Hydrocephalus Shunt Procedures

What Is It?

A hydrocephalus shunt procedure is one of the most common treatments for various forms of hydrocephalus. Because hydrocephalus results from the inadequate flow and absorption of cerebrospinal fluid in and around the brain and spinal cord, the most effective treatment is to help re-direct the flow and absorption of this fluid.

On a short term basis, external drainage of cerebrospinal fluid through a ventriculostomy catheter can be done to remove pressure inside the head. This is often done in cases of hospitalization for acute hydrocephalus or after traumatic brain injury. However, having a catheter coming outside of the head is obviously not a good long term solution.

For the long term treatment of chronic hydrocephalus an internal drainage is often created surgically. There are more than one way to accomplish this but the most common hydrocephalus shunt is what is called a ventriculoperitoneal shunt, or VP shunt for short. This is a catheter which is placed inside the ventricles (the fluid-filled spaces within the brain) and is attached to a valve which limits the amount and direction of flow of the fluid. This valve is then connected to a long catheter that is tunneled under the skin from the head down to the abdomen where it ends in the abdominal cavity (the peritoneum). This type of hydrocephalus shunt diverts the excess fluid from inside the ventricles in the brain to the abdomen where it can be re-absorbed.

Shunt procedures leave an implanted catheter and valve in the patient chronically. Because of this, these can be prone to infection, particularly shortly after surgery. Also, because it is a mechanical device and catheter, they can be prone to blockage and malfunction. Some shunts get clogged after some amount of time and require surgical revision or replacement.

Other types of shunt procedures include shunts which drain the fluid to other areas such as a ventriculopleural shunt (drains to the chest cavity around the lungs) or a ventriculoatrial shunt (drains into the bloodstream directly by way of a catheter in a large vein and into the right side of the heart). Another form of shunt is a lumboperitoneal shunt which drains fluid from the spinal canal in the lower back into the abominal cavity.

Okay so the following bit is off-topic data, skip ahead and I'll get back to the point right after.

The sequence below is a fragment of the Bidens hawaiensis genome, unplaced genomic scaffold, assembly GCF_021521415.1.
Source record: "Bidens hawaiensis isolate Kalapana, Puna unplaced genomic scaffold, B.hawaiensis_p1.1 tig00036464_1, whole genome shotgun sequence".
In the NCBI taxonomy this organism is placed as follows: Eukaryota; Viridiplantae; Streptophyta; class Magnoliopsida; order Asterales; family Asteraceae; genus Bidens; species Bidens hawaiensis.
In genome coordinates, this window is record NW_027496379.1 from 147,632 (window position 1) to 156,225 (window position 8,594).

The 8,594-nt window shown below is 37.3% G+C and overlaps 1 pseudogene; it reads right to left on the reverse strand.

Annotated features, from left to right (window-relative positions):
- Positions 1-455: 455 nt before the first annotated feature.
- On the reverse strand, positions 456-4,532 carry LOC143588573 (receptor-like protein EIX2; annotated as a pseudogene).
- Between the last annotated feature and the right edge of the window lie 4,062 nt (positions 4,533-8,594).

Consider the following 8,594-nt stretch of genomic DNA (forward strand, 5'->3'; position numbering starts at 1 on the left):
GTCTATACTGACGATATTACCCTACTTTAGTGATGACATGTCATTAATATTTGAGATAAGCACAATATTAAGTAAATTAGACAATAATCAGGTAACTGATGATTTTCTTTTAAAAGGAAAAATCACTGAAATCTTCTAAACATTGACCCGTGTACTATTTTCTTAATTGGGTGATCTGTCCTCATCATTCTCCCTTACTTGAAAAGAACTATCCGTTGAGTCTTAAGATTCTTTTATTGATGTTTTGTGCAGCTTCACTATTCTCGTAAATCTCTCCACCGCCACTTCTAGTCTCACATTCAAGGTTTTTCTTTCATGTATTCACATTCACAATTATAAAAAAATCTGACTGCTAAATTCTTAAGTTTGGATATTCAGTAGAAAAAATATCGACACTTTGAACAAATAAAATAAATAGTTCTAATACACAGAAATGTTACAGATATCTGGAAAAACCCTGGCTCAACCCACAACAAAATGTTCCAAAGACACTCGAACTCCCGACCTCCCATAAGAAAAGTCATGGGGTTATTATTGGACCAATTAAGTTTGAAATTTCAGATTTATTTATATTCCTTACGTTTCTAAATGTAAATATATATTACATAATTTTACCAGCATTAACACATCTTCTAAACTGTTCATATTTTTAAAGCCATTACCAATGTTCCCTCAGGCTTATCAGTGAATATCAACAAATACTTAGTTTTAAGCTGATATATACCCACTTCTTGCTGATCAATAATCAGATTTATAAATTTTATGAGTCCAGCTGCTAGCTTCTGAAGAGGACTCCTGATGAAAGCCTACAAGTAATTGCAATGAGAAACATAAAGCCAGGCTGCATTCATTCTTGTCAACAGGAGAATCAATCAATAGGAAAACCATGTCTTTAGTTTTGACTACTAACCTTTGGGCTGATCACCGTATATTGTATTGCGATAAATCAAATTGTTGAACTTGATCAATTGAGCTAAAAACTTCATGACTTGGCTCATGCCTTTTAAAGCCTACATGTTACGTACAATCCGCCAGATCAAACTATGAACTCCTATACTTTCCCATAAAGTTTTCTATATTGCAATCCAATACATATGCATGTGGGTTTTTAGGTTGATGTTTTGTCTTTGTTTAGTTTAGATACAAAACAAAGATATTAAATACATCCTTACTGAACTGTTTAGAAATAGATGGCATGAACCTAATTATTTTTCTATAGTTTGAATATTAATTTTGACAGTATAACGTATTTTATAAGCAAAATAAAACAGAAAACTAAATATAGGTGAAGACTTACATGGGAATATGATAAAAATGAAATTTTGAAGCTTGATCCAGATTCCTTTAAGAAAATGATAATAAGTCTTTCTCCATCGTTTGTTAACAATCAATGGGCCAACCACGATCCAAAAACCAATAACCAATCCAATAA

Finally, a newer option for some forms of hydrocephalus is a treatment called an endoscopic third ventriculostomy. This is favorable in some situations because no shunt catheter and value are left implanted in the patient. Instead, an internal shunt between the ventricles and the space outside the brain is created to internally divert the flow of cerebrospinal fluid.

What Is It Typically Used For?

All of these various treatment options vary in their application and uses. Each patient should discuss the most appropriate treatment options with their own treating physician.

Generally, a standard ventriculoperitoneal shunt (VP shunt) is the most commonly used hydrocephalus shunt for most forms and causes of hydrocephalus, both pediatric and adult.

Other forms, such as ventriculopleural shunts, ventriculoatrial shunts, lumbosacral shunts and endoscopic third ventriculostomy, all vary in their application depending on the specific type of hydrocephalus and other factors such as anatomic features of the patient and prior treatment and complications.

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Important Note: This site is not intended to offer medical advice. Every patient is different, and only your personal physician can help to counsel you about what is best for your situation. What we offer is general reference information about various disorders and treatments for your education.

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